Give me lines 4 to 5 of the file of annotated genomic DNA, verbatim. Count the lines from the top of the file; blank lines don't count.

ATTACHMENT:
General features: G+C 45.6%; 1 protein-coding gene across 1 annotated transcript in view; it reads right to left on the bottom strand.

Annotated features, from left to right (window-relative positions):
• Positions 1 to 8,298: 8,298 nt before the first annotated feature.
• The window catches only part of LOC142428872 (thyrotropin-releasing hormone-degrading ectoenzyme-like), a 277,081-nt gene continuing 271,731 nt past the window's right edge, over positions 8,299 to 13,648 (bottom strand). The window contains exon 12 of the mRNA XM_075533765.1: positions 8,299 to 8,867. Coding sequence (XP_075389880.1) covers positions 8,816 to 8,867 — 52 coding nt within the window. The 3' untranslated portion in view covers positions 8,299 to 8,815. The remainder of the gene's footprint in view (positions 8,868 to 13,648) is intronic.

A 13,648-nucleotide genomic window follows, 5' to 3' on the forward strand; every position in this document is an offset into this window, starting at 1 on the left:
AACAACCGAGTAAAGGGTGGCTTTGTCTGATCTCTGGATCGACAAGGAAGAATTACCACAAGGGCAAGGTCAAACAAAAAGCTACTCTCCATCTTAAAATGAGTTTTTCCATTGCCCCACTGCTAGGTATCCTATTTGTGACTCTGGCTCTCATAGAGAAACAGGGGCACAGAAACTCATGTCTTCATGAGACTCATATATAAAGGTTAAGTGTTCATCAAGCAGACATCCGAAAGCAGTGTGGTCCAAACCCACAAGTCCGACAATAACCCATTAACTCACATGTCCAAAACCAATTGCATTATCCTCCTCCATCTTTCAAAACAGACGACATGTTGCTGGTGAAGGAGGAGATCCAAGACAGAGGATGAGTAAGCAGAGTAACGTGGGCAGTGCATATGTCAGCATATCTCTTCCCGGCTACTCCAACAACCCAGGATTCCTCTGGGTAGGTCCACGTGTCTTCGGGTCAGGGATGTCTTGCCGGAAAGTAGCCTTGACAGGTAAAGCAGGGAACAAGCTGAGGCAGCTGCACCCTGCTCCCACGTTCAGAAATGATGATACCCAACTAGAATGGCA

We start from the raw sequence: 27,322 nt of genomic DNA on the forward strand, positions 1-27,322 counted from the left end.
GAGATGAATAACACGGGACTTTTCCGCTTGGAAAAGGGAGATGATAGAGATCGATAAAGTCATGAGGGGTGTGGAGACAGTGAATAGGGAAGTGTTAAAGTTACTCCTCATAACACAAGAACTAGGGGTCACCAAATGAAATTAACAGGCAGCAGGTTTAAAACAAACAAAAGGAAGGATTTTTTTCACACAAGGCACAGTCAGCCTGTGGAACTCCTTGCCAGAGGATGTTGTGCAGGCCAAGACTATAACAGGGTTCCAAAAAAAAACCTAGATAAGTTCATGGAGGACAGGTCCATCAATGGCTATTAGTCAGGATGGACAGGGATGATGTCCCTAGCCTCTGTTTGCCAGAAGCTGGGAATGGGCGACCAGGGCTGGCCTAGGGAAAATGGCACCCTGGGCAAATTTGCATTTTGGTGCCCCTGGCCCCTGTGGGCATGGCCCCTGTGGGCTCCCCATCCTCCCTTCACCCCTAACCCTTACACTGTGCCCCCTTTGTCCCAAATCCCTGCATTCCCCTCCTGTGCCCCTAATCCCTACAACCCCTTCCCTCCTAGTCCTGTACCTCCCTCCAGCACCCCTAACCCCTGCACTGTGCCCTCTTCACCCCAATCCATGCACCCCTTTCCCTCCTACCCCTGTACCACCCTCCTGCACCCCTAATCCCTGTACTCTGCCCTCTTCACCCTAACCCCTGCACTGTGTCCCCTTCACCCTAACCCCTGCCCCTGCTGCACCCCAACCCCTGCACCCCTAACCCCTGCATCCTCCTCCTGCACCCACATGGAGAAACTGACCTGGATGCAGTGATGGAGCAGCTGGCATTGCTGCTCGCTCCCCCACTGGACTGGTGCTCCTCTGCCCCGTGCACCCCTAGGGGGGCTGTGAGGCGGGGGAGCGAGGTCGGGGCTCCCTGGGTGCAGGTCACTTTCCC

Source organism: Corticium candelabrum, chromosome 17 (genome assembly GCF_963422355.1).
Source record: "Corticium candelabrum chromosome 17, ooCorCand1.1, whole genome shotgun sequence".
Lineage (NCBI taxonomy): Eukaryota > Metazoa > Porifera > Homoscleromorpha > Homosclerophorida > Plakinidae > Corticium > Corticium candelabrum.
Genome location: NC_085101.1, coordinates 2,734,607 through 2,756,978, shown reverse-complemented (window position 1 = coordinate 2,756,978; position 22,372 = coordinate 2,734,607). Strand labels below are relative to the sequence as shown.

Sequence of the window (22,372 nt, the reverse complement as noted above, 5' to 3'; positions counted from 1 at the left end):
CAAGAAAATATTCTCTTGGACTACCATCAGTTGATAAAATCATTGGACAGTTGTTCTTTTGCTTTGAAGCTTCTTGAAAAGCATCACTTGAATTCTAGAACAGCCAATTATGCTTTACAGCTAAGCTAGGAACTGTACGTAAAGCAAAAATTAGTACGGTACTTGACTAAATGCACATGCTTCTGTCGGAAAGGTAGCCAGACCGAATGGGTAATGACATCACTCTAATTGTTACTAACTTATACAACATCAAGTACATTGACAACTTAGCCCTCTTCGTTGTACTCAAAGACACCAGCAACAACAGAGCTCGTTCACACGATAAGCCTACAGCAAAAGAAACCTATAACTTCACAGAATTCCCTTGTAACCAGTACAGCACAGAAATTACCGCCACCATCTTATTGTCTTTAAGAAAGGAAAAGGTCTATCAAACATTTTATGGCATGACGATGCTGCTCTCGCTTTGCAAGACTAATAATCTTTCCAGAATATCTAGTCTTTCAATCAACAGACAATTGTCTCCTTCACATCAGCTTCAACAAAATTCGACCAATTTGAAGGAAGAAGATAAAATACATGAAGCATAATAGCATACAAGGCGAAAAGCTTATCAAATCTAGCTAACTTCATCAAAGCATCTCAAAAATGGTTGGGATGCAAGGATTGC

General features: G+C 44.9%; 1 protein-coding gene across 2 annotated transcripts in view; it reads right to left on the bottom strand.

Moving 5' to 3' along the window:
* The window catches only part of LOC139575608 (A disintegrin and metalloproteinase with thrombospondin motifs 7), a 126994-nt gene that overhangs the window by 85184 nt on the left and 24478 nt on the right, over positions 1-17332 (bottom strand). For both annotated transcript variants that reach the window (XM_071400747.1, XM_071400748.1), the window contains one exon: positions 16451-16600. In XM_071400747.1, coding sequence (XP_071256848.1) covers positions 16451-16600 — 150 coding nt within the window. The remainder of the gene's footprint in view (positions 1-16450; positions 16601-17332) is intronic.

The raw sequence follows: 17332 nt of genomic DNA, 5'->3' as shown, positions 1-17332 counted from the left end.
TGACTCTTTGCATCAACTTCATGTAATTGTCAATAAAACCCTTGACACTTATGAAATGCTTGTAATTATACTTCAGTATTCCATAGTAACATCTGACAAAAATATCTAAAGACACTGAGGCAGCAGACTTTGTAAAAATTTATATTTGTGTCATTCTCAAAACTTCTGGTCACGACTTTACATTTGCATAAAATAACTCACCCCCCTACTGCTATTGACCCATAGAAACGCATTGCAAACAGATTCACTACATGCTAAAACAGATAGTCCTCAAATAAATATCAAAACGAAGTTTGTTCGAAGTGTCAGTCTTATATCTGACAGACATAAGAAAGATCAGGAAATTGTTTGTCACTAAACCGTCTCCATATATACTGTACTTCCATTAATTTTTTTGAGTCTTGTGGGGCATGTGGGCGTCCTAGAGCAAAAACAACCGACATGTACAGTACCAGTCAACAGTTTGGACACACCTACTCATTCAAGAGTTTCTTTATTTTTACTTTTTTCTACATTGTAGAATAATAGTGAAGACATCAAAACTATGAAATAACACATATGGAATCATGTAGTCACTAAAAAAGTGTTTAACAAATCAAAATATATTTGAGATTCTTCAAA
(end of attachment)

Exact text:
• The window catches only part of LOC142428872 (thyrotropin-releasing hormone-degrading ectoenzyme-like), a 277,081-nt gene continuing 271,731 nt past the window's right edge, over positions 8,299 to 13,648 (bottom strand). The window contains exon 12 of the mRNA XM_075533765.1: positions 8,299 to 8,867. Coding sequence (XP_075389880.1) covers positions 8,816 to 8,867 — 52 coding nt within the window. The 3' untranslated portion in view covers positions 8,299 to 8,815. The remainder of the gene's footprint in view (positions 8,868 to 13,648) is intronic.

A 13,648-nucleotide genomic window follows, 5' to 3' on the forward strand; every position in this document is an offset into this window, starting at 1 on the left: